Brexit vote could split UK, former premiers warn
John Major, Tony Blair say leaving EU could lead to Scottish independence and risk Irish peace
The U.K. could be split if voters opt for Brexit in two weeks’ time, two former British prime ministers have warned Thursday.
John Major, who was premier between 1990 and 1997, and his successor Tony Blair shared a platform at a university campus in the Northern Ireland town of Londonderry to say the “wrong outcome” could tear the country apart.
It was a rare joint appearance from the two men who represent different political parties and were adversaries in the 1997 general election.
“The plain, uncomfortable truth is that the unity of the United Kingdom itself is on the ballot paper in two weeks’ time,” Major told the audience of students at the University of Ulster.
He said that if a majority of people in Scotland voted to remain in the European Union but the remainder of the country decided to leave, it could force a second Scottish independence referendum.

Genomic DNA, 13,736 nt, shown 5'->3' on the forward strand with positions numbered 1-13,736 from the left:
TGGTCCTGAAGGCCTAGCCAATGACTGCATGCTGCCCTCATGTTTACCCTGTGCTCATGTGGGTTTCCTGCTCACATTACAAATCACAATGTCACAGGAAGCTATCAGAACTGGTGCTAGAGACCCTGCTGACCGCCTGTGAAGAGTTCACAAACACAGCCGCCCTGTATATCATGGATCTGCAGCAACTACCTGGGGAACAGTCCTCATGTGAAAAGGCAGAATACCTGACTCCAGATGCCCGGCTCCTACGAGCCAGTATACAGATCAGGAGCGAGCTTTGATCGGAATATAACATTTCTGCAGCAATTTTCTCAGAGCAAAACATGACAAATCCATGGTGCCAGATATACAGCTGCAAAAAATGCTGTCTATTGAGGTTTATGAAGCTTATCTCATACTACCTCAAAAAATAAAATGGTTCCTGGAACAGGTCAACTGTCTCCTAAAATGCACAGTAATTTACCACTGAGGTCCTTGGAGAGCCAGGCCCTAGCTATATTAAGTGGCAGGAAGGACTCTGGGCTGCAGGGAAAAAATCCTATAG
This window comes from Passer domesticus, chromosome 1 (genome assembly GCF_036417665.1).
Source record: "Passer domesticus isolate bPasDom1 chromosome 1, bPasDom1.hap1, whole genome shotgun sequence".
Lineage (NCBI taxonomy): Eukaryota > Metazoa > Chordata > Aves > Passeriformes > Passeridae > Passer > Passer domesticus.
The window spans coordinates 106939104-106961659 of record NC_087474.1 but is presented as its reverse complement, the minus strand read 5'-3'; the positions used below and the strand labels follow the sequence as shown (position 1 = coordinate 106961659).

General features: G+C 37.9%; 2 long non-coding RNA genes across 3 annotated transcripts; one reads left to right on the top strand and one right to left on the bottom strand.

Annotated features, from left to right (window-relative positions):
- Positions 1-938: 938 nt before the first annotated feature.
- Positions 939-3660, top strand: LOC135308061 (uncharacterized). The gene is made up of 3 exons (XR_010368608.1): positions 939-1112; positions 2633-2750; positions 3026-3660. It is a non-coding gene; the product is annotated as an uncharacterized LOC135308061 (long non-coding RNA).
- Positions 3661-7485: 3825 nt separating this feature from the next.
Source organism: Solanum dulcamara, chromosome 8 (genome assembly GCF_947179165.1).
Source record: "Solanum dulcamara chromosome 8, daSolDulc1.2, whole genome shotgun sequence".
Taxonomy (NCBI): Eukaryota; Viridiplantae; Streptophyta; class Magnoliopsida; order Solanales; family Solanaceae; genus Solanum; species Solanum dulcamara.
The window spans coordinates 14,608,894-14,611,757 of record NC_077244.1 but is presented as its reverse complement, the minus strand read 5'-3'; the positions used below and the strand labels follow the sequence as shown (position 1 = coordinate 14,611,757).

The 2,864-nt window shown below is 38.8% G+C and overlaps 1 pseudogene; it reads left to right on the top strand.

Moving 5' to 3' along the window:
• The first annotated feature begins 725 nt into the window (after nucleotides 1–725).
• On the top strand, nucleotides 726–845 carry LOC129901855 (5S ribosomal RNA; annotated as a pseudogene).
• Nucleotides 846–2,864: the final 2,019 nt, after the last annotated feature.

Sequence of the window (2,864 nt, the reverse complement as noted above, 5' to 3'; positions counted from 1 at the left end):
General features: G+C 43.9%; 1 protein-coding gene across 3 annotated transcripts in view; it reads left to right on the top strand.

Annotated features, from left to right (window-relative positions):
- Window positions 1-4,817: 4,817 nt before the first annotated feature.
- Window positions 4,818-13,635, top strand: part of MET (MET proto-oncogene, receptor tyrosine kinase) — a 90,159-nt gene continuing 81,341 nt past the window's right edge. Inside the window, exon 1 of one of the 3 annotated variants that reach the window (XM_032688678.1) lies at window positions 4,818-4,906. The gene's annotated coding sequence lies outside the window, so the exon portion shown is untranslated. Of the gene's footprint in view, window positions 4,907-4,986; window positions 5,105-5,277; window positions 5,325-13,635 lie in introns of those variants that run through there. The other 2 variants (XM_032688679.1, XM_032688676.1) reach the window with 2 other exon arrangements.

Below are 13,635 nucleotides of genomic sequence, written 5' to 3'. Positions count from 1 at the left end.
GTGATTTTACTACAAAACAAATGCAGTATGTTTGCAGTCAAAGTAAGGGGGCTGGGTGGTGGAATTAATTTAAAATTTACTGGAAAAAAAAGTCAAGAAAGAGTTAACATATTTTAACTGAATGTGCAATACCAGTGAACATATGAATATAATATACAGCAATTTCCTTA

“Ultimately, nationalist pressure for another shot at leaving the U.K. in Scotland could prove to be uncontrollable and politically irresistible. And in those circumstances, if the U.K. was outside the European Union, I can well envisage a different result in that referendum,” Major said.
The two prime ministers played crucial roles in the Northern Ireland peace process – a settlement that Tony Blair argued could be threatened by a decision to leave the European Union.
Referring to advocates of Brexit, he said: “I say, don't take a punt on these people. Don't let them take risks with Northern Ireland's future. Don't let them undermine our United Kingdom.
“We understand that although today Northern Ireland is more stable and more prosperous than ever, that stability is poised on carefully constructed foundations.
“And so we are naturally concerned at the prospect of anything that could put those foundations at risk.”
The two leaders questioned the future of the open border between Northern Ireland and the Republic of Ireland, saying Brexit could mean border checks are introduced.
But the comments were criticized by Northern Ireland Secretary Theresa Villiers, who is campaigning for Brexit.
She told the BBC: “The vast majority of people in Northern Ireland believe their future should only ever be determined by democracy and consent and not by violence.
“I very much hope figures who played such an important role in the peace process would not suggest that a Brexit vote would weaken that resolve in any way.”